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Phone scam scares people into wiring money to Puerto Rico

By Rosa Duarte, Reporter, RDuarte@wfmz.com
Published On: Dec 04 2013 09:00:12 PM CST
Updated On: Dec 05 2013 07:33:18 AM CST

Investigators say a new phone scam seems to be emerging in our area and across state lines.

Investigators say a new phone scam seems to be emerging in our area and across state lines.

Police say it all starts with a phone call to the victim's cell phone.

The person on the receiving end is told that a loved was in a car accident and is being held at gunpoint.

Detective Scott Pezick with the West Whiteland Township Police Department in Chester Co., says on Monday, a woman reported receiving a phone call from a man with a thick Spanish accent.

"He then demanded money in the amount of $900 from the victim and said he was holding her father at gunpoint and would shoot him if she didn't give the money to him," Pezick said.

Detective Pezick says the victim was told to stay on the phone and was directed to a Walmart where she was directed to send the money via MoneyGram to Puerto Rico.

“They play the part very well, they act very well, they have people in the background making sounds and again they're just preying on and putting fear into these people to the point where they're so scared that they only thing they're worried about is getting money to these people so they protect their family members,” said Pezick.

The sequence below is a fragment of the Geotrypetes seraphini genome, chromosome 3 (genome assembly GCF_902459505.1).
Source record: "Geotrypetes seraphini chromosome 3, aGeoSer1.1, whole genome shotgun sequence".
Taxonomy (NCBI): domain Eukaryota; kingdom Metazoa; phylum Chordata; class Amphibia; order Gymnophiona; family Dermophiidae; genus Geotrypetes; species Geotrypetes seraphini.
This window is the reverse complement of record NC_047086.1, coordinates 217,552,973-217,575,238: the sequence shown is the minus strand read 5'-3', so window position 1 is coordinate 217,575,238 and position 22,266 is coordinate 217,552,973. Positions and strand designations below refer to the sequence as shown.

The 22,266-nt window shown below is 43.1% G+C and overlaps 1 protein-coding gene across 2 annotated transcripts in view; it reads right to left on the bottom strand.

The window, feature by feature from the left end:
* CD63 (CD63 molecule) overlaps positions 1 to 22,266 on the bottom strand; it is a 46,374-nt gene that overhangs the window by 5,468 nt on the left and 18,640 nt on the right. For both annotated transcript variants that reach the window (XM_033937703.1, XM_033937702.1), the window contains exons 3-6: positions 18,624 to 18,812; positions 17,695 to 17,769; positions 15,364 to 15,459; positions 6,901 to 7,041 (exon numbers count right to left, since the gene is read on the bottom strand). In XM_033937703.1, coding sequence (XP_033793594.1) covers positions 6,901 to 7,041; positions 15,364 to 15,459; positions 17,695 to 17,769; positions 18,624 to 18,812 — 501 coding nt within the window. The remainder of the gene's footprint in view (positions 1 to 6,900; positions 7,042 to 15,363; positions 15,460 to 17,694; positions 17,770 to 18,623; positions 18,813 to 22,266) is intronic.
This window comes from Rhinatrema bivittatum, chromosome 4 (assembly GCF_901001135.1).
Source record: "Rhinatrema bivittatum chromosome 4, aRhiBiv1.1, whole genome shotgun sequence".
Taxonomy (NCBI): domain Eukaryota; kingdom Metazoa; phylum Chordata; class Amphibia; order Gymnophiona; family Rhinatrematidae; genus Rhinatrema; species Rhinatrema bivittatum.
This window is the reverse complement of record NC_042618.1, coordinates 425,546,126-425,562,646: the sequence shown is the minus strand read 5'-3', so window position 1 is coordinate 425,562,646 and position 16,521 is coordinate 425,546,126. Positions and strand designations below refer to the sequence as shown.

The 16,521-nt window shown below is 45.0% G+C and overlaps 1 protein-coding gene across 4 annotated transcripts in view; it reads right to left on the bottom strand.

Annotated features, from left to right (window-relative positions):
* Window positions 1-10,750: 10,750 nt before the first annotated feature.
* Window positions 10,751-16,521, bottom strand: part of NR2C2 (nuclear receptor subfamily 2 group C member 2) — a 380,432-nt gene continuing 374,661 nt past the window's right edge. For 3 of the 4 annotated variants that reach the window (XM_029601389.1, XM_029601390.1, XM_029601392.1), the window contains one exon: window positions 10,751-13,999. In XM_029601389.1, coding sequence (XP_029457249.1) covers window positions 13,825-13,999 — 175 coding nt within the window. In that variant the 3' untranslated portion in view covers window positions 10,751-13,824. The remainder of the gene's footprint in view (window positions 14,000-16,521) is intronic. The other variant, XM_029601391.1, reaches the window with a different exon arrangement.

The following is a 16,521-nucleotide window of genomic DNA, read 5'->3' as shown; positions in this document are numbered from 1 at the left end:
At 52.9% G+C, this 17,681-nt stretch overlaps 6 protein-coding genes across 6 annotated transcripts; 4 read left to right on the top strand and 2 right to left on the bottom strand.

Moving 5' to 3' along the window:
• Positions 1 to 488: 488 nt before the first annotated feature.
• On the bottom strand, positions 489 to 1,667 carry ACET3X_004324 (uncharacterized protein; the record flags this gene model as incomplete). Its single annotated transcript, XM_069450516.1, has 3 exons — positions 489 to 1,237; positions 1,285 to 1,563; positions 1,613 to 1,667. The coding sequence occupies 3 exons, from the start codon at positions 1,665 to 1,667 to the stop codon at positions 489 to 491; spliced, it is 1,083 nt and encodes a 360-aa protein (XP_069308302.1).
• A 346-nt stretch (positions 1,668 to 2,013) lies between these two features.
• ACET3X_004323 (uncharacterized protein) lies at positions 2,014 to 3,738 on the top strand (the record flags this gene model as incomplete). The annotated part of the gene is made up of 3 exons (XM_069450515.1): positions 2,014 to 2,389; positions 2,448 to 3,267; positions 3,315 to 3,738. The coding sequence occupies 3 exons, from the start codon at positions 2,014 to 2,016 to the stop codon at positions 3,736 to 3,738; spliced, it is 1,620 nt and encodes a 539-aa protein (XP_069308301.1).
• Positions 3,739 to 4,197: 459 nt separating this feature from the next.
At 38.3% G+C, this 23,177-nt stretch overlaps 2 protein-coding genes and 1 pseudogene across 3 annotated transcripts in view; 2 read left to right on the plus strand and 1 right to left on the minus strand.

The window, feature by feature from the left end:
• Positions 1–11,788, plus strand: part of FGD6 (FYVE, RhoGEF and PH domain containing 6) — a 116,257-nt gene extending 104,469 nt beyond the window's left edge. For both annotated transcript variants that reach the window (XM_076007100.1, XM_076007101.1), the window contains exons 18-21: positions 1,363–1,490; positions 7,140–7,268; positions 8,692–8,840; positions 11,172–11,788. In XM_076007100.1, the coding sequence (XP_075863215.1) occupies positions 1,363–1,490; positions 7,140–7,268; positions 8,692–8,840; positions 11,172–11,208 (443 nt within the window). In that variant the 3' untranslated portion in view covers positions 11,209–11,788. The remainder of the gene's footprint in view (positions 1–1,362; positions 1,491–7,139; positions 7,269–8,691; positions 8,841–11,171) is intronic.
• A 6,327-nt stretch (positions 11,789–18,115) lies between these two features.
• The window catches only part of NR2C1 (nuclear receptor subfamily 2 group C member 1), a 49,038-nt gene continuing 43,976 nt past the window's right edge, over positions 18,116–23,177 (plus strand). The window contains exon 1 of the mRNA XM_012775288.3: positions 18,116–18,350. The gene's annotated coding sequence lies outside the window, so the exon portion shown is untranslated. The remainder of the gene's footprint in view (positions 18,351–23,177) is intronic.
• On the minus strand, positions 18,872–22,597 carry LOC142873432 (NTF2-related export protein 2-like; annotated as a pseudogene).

The case is very similar to one that occurred in the borough of Wilson, Northampton County on Tuesday.

Detectives say a 65 year old man reported he had received a call on his cell phone, a male voice with a Spanish accent told him his son was in a car accident and that the accident was his fault.

Police say the man was directed to go to a pharmacy and send money via MoneyGram to Puerto Rico. The victim sent $550.

Police say as soon as the transaction was completed, the call disconnected and the victim called his son, who turned out to be fine.

Pezick says there are things people can to avoid falling into the same trap:
-- Ask to speak to the loved one
-- Have someone else contact the loved one to make sure he or she is okay
-- Ask details like the type of car, what the loved one looks like and his or her name

Pezick adds it's crucial to contact police.

"This seems to be happening over a widespread area and the more aware about it and the more information that is gathered, the more likely we are to identify these people and arrest them,” he said.